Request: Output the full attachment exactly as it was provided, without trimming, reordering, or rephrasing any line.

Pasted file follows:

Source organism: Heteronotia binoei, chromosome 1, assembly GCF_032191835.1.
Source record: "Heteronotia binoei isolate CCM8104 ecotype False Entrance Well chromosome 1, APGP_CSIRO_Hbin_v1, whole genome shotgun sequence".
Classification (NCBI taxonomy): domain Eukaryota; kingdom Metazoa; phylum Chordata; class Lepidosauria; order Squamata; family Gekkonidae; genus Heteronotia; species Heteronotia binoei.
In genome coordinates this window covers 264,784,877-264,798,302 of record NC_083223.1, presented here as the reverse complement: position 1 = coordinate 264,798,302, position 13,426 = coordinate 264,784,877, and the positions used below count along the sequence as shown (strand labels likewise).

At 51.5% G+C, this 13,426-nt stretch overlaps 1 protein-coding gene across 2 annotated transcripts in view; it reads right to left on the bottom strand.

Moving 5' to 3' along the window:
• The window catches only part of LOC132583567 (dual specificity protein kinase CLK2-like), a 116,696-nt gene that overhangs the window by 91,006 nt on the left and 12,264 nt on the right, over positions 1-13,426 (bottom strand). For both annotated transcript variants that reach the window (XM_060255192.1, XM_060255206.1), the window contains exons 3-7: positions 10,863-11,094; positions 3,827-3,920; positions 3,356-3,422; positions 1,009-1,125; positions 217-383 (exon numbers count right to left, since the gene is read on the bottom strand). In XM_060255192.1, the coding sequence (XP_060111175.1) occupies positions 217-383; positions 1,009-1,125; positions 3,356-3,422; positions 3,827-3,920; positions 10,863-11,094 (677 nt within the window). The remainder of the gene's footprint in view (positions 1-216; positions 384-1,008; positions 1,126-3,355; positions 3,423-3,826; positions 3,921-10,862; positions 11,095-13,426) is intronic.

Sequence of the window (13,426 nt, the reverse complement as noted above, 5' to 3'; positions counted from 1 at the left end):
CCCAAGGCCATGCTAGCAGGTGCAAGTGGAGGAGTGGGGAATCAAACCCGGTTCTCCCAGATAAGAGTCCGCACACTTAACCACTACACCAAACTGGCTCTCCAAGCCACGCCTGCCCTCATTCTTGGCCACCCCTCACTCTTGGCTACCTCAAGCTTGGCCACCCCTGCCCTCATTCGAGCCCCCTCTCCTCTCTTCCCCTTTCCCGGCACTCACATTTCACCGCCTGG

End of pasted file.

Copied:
Source organism: Heteronotia binoei, chromosome 1, assembly GCF_032191835.1.
Source record: "Heteronotia binoei isolate CCM8104 ecotype False Entrance Well chromosome 1, APGP_CSIRO_Hbin_v1, whole genome shotgun sequence".
Classification (NCBI taxonomy): domain Eukaryota; kingdom Metazoa; phylum Chordata; class Lepidosauria; order Squamata; family Gekkonidae; genus Heteronotia; species Heteronotia binoei.
In genome coordinates this window covers 264,784,877-264,798,302 of record NC_083223.1, presented here as the reverse complement: position 1 = coordinate 264,798,302, position 13,426 = coordinate 264,784,877, and the positions used below count along the sequence as shown (strand labels likewise).

At 51.5% G+C, this 13,426-nt stretch overlaps 1 protein-coding gene across 2 annotated transcripts in view; it reads right to left on the bottom strand.

Moving 5' to 3' along the window:
• The window catches only part of LOC132583567 (dual specificity protein kinase CLK2-like), a 116,696-nt gene that overhangs the window by 91,006 nt on the left and 12,264 nt on the right, over positions 1-13,426 (bottom strand). For both annotated transcript variants that reach the window (XM_060255192.1, XM_060255206.1), the window contains exons 3-7: positions 10,863-11,094; positions 3,827-3,920; positions 3,356-3,422; positions 1,009-1,125; positions 217-383 (exon numbers count right to left, since the gene is read on the bottom strand). In XM_060255192.1, the coding sequence (XP_060111175.1) occupies positions 217-383; positions 1,009-1,125; positions 3,356-3,422; positions 3,827-3,920; positions 10,863-11,094 (677 nt within the window). The remainder of the gene's footprint in view (positions 1-216; positions 384-1,008; positions 1,126-3,355; positions 3,423-3,826; positions 3,921-10,862; positions 11,095-13,426) is intronic.

Sequence of the window (13,426 nt, the reverse complement as noted above, 5' to 3'; positions counted from 1 at the left end):
CCCAAGGCCATGCTAGCAGGTGCAAGTGGAGGAGTGGGGAATCAAACCCGGTTCTCCCAGATAAGAGTCCGCACACTTAACCACTACACCAAACTGGCTCTCCAAGCCACGCCTGCCCTCATTCTTGGCCACCCCTCACTCTTGGCTACCTCAAGCTTGGCCACCCCTGCCCTCATTCGAGCCCCCTCTCCTCTCTTCCCCTTTCCCGGCACTCACATTTCACCGCCTGG